Hot Leg, Proud Galleries, London

I believe in a thing called Justin – and he's back
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One day, when somebody finally tells the full, vertiginous story of the Darkness – the rise and fall of a great British rock band – it's gonna be the mother of all roller-coaster reads.

For now, all you need to know is that, after Justin Hakins had blown a reported £150,000 in three years on cocaine, they tried to make him go to rehab and he said, "Um, OK, you've probably got a point."

That was exactly two years ago. Since leaving the Priory – and the Darkness – Hawkins, now teetotal and clean, has been plotting in private, creating one-off MySpace follies in his home studio under a variety of partly or wholly fictional band identities. Eagle-eyed Justin-watchers online may have come across Barbecue Rock, Magnet Watch and Justin Hawkins' Panther, not to mention British Whale (who scored a hit with a Sparks cover during the Darkness days and released a World Cup song), Team Pig (the unreleased solo project which predates even the Darkness), and his Song for Europe runner-up with the duo Hawkins & Brown.

Hot Leg – it's the singular that makes it such a brilliant name, don't you think? – is the alias that's stuck. This time, Justin's assembled a real-life band, credited with "lead backing vocals", "lead bass", "lead drums", "lead" everything, which gives you some idea of the exuberance levels we're dealing with. If you thought Hawkins might come back cowed and apologetic, forget it. If you thought the second Darkness album was overloaded with Galileo-Galileo lunacy, wait till you hear Hot Leg's forthcoming debut. Their debut gig, however, in an impossibly rammed and sweaty Proud Gallery, is a more visceral experience altogether.

"Has anyone had their face melted yet by the guitar?" are his first words. From the off, Justin is out of the traps as if nothing's changed. Eyes wide and tongue lolling, within three songs he's exposed his tattooed torso, led a chant of "Man-rock! Man-rock!", and engaged in face-to-face riffing and general goofing-off with ... well, not his brother Dan any more, but new foil Pete Rinaldi. To see a born entertainer and shameless crowd-pleaser like Justin Hawkins on a stage again is an absolute joy.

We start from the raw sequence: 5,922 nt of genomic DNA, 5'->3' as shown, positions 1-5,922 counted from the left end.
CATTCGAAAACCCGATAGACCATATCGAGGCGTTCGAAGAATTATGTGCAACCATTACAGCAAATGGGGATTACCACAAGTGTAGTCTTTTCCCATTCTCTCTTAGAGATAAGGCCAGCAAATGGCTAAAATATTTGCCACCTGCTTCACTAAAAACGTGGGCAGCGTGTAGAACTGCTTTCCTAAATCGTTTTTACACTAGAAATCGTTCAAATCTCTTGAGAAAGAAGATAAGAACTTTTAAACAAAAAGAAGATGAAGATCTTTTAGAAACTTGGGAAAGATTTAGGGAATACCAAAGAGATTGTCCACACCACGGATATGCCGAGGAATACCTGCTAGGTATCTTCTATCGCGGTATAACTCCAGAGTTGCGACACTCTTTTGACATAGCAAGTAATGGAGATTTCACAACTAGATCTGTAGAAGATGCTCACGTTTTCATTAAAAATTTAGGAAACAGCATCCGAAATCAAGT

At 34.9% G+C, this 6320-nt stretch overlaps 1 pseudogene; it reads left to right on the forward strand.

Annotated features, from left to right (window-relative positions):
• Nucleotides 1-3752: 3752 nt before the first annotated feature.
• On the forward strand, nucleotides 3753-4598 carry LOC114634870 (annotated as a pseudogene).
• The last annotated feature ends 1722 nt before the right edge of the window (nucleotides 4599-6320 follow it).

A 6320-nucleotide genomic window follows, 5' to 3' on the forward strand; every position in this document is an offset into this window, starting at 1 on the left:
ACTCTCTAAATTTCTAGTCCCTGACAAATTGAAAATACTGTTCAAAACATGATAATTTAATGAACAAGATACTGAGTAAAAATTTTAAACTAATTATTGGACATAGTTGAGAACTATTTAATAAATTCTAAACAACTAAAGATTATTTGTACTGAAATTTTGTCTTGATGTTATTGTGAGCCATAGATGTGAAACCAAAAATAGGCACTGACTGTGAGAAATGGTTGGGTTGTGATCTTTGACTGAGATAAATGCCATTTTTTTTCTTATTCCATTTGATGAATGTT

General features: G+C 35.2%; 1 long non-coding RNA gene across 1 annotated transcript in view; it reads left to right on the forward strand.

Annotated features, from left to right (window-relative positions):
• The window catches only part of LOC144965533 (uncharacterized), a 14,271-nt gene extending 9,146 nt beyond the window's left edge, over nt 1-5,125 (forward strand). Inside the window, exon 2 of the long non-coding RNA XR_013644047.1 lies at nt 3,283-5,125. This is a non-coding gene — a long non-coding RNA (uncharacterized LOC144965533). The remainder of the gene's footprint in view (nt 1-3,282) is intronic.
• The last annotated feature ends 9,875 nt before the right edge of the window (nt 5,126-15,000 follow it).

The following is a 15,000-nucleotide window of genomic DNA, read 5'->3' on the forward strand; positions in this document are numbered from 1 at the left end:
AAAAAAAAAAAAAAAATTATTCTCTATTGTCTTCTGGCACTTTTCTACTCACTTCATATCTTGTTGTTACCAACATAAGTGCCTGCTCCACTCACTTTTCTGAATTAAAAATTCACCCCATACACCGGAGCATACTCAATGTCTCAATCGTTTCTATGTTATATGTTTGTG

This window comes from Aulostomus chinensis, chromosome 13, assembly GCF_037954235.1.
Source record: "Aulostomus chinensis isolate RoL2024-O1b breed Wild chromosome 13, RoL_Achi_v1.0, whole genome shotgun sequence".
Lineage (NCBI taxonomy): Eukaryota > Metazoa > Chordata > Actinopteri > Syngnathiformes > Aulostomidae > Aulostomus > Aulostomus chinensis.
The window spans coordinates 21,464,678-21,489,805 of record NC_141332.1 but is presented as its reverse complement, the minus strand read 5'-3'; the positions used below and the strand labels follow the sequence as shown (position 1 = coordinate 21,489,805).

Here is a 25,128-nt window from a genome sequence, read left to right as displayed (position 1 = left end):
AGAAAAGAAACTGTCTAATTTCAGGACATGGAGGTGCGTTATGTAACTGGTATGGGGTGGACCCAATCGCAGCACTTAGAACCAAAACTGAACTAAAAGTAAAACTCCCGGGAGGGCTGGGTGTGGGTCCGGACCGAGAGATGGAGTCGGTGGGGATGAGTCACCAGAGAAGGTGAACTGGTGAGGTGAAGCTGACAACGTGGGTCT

Stripped of the studio insanity, much of the new material rocks, plain and simple. "You Can't Hurt Me Any More", "We Should Be Ashamed of Ourselves", "I've Met Jesus" (an old Team Pig song) and "Whichever Way You Wanna Do It" are every bit as rifftastic and hook-laden as, say, "Growing on Me". The epic "Trojan Guitar" may be read as an allegory for the Darkness's demise, if one chooses: "The enemy they befriended/They sacrificed our splendid plan to make a quick dollar ..."

The standout track in the Hot Leg repertoire, however, is "Gay in the 80s", a ripping Rinaldi-penned pomp-rock ode to the difficulties of coming out of the closet in a less tolerant age than ours, beginning with the a capella fanfare "Oh, in the Eighties, they weren't the Gay-ties ... They were the Straighties!"

There are a couple of eyebrow-raising covers: Jennifer Rush's "The Power of Love" performed with surprising sincerity (its "I'm your lady..." refrain unaltered) followed by Huey Lewis and the News's "The Power of Love", a theme apparently emerging. Everyone's waiting for Justin to go "Eye-eye-eye-eye feels like fire..." next, but the Frankie Goes to Hollywood song of that name is not forthcoming.

"I've been through a lot of changes in the last couple of years," Hawkins announces, returning for an encore in retro tennis gear. "I've had what you might call a breakdown..."

There's a nervous silence in the room, followed by a few sympathetic aaahs. Suddenly, the awkwardness is rent asunder by the riff that heralds a song which, it's not too premature to speculate, is an immortal rock classic. "I Believe in a Thing Called Love" doesn't merely reclaim the Darkness's legacy, or remind us that we're in the presence of a pop genius. It sets the skies – and thighs – on fire.